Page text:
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Author Somerset, Anne, 1955-

Title The affair of the poisons : murder, infanticide, and Satanism at the court of Louis XIV / Anne Somerset
Edition First U.S. edition
Published New York : St. Martin's Press, 2004


Location Call no. Vol. Availability
 W'PONDS  944.033 Som/Aot  AVAILABLE
Description xxii, 377 pages, 8 unnumbered pages of plates : illustrations ; 24 cm
Contents Principal Characters -- Mme de Brinvilliers -- Louis XIV and his Court -- Sex and the Sun King -- The First Arrests -- La Voisin -- The Magician Lesage -- A Court in Chaos -- Accusations Against Mme de Montespan -- The Chamber is Suspended -- The End of the Affair
Summary The Affair of the Poisons, as it became known, was an extraordinary episode that took place in France during the reign of Louis XIV. When poisoning and black magic became widespread, arrests followed. Suspects included those among the highest ranks of society. Many were tortured and numerous executions resulted. The 1676 torture and execution of the Marquise de Brinvilliers marked the start of the scandal which rocked the foundations of French society and sent shock waves through all of Europe. Convicted of conspiring with her adulterous lover to poison her father and brothers in order to secure the family fortune, the marquise was the first member of the noble class to fall. In the French court of the period, where sexual affairs were numerous, ladies were not shy of seeking help from the murkier elements of the Parisian underworld, and fortune-tellers supplemented their dubious trade by selling poison. It was not long before the authorities were led to believe that Louis XIV himself was at risk. With the police chief of Paris police alerted, every hint of danger was investigated. Rumors abounded and it was not long before the King ordered the setting up of a special commission to investigate the poisonings and bring offenders to justice. No one, the King decreed, no matter how grand, would be spared having to account for their conduct. The royal court was soon thrown into disarray. The Mistress of the Robes and a distinguished general were among the early suspects. But they paled into insignificance when the King's mistress was incriminated. If, as was said, she had engaged in vile Satanic rituals and had sought to poison a rival for the King's affections, what was Louis XIV to do? Anne Somerset has gone back to original sources, letters and earlier accounts of the affair. By the end of her account, she reaches firm conclusions on various crucial matters. The Affair of the Poisons is an enthralling account of a sometimes bizarre period in French history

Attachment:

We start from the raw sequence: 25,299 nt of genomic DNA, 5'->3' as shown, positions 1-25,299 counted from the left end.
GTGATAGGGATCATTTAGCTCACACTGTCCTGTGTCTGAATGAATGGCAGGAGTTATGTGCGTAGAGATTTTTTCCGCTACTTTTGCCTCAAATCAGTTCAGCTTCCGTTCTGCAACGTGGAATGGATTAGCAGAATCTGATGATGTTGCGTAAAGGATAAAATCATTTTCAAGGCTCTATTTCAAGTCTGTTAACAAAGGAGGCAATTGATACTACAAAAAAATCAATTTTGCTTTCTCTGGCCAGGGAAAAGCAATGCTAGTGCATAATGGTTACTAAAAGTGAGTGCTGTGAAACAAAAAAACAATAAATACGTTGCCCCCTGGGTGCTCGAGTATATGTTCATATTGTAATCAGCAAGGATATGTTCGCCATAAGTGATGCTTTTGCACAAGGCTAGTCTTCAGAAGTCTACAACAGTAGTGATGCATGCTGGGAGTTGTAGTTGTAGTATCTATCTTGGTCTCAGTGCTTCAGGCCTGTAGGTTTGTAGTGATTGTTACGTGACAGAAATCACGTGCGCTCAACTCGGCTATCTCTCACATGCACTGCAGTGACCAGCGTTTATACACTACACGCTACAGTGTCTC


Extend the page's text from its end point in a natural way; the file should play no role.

Notes Originally published: London : Weidenfeld & Nicolson, 2003
Bibliography Includes bibliographical references (pages 354-362) and index
Subject Brinvilliers, Marie-Madeleine Gobelin, marquise de, 1630-1676 -- Death and burial.
Montespan, Madame de, 1641-1707.
Poisoning -- France -- History -- 17th century.
Trials (Murder) -- France -- History -- 17th century.
Murder -- France -- History -- 17th century.
France -- Court and courtiers -- History -- 17th century.
France -- History -- Louis XIV, 1643-1715.
Genre/Form History.
LC no. 2004050802
ISBN 0312330170